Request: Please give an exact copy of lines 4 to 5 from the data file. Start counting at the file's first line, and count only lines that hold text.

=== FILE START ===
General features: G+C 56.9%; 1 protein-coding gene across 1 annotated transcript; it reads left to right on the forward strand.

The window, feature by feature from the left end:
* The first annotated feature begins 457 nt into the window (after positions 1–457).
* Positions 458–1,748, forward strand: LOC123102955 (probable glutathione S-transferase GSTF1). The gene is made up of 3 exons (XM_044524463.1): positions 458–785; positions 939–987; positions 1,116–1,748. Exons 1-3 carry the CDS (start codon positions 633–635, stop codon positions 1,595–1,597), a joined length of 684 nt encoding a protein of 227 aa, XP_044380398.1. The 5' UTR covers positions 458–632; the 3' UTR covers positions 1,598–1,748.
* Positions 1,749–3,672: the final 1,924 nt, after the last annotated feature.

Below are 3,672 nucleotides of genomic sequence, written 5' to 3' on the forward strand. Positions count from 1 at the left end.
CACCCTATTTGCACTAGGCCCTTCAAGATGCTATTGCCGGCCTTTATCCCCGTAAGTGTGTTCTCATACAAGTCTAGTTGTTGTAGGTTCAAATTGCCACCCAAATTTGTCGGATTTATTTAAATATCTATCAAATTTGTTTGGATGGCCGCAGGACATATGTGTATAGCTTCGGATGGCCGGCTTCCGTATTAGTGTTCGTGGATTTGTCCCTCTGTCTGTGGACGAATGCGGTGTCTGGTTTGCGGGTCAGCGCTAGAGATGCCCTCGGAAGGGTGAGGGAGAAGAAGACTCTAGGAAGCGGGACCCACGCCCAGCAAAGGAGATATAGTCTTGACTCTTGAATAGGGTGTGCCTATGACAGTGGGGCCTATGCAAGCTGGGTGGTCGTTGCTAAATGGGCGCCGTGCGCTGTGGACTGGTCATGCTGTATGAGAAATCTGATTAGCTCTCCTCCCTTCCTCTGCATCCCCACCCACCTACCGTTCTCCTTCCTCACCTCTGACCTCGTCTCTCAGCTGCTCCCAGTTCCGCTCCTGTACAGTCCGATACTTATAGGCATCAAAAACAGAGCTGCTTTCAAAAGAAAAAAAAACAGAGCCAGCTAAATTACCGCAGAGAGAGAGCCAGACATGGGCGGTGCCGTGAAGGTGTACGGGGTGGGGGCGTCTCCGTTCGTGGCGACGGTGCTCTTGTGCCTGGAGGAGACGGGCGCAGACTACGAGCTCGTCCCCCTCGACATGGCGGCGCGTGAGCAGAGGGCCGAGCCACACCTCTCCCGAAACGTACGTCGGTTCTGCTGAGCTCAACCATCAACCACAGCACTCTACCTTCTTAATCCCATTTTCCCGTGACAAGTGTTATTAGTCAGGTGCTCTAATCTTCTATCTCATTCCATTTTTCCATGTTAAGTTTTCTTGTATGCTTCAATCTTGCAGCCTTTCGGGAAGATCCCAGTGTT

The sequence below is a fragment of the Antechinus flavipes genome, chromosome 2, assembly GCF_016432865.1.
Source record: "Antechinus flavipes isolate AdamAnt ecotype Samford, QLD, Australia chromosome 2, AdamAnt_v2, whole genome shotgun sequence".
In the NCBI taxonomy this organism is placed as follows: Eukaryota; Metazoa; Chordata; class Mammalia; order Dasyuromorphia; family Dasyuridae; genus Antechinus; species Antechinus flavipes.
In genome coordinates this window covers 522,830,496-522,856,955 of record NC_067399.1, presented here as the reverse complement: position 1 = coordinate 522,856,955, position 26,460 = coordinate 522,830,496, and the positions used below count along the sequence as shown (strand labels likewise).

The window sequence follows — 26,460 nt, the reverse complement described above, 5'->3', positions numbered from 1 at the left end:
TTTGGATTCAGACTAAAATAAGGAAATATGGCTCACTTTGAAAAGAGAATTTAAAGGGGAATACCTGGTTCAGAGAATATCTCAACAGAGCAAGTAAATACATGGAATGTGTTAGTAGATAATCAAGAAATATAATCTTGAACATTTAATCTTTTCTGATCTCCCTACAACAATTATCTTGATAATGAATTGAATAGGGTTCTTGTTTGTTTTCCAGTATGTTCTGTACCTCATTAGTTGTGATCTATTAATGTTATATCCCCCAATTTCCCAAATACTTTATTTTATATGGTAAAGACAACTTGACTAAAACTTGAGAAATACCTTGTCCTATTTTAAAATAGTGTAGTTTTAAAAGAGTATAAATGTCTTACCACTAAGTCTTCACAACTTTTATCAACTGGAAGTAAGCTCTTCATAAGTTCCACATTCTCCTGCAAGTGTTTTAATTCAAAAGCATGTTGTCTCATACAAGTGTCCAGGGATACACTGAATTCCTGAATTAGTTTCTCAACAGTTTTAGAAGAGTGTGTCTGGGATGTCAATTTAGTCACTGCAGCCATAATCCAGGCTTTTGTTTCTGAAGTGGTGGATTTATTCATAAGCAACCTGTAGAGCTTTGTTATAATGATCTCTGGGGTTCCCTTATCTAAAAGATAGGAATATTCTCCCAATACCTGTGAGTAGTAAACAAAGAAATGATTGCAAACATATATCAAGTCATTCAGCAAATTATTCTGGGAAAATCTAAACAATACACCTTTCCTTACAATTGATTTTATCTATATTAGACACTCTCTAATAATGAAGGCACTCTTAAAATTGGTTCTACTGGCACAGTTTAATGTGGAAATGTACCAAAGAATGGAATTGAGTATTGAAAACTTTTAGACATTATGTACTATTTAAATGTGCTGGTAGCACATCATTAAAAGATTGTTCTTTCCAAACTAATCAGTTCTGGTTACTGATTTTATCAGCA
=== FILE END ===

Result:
* Positions 458–1,748, forward strand: LOC123102955 (probable glutathione S-transferase GSTF1). The gene is made up of 3 exons (XM_044524463.1): positions 458–785; positions 939–987; positions 1,116–1,748. Exons 1-3 carry the CDS (start codon positions 633–635, stop codon positions 1,595–1,597), a joined length of 684 nt encoding a protein of 227 aa, XP_044380398.1. The 5' UTR covers positions 458–632; the 3' UTR covers positions 1,598–1,748.
* Positions 1,749–3,672: the final 1,924 nt, after the last annotated feature.